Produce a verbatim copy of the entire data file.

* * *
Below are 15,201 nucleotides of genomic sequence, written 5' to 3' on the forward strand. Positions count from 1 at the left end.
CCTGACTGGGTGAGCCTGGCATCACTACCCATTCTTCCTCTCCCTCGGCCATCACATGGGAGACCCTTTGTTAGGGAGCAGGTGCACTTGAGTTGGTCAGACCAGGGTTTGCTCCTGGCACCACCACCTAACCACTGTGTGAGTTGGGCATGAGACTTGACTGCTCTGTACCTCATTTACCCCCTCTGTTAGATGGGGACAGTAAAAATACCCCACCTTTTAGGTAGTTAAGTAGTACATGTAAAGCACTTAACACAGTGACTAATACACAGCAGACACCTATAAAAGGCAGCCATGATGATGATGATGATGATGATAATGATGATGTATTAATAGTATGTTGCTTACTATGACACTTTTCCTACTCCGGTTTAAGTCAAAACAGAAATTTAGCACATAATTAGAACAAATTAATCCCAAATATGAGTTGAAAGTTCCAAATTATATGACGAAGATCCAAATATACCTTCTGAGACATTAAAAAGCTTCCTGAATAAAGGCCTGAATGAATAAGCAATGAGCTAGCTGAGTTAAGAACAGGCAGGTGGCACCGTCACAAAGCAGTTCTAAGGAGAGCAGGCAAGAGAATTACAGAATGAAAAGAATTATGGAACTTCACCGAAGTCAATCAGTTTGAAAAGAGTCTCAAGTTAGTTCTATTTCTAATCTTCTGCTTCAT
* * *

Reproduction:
Below are 15,201 nucleotides of genomic sequence, written 5' to 3' on the forward strand. Positions count from 1 at the left end.
CCTGACTGGGTGAGCCTGGCATCACTACCCATTCTTCCTCTCCCTCGGCCATCACATGGGAGACCCTTTGTTAGGGAGCAGGTGCACTTGAGTTGGTCAGACCAGGGTTTGCTCCTGGCACCACCACCTAACCACTGTGTGAGTTGGGCATGAGACTTGACTGCTCTGTACCTCATTTACCCCCTCTGTTAGATGGGGACAGTAAAAATACCCCACCTTTTAGGTAGTTAAGTAGTACATGTAAAGCACTTAACACAGTGACTAATACACAGCAGACACCTATAAAAGGCAGCCATGATGATGATGATGATGATGATAATGATGATGTATTAATAGTATGTTGCTTACTATGACACTTTTCCTACTCCGGTTTAAGTCAAAACAGAAATTTAGCACATAATTAGAACAAATTAATCCCAAATATGAGTTGAAAGTTCCAAATTATATGACGAAGATCCAAATATACCTTCTGAGACATTAAAAAGCTTCCTGAATAAAGGCCTGAATGAATAAGCAATGAGCTAGCTGAGTTAAGAACAGGCAGGTGGCACCGTCACAAAGCAGTTCTAAGGAGAGCAGGCAAGAGAATTACAGAATGAAAAGAATTATGGAACTTCACCGAAGTCAATCAGTTTGAAAAGAGTCTCAAGTTAGTTCTATTTCTAATCTTCTGCTTCAT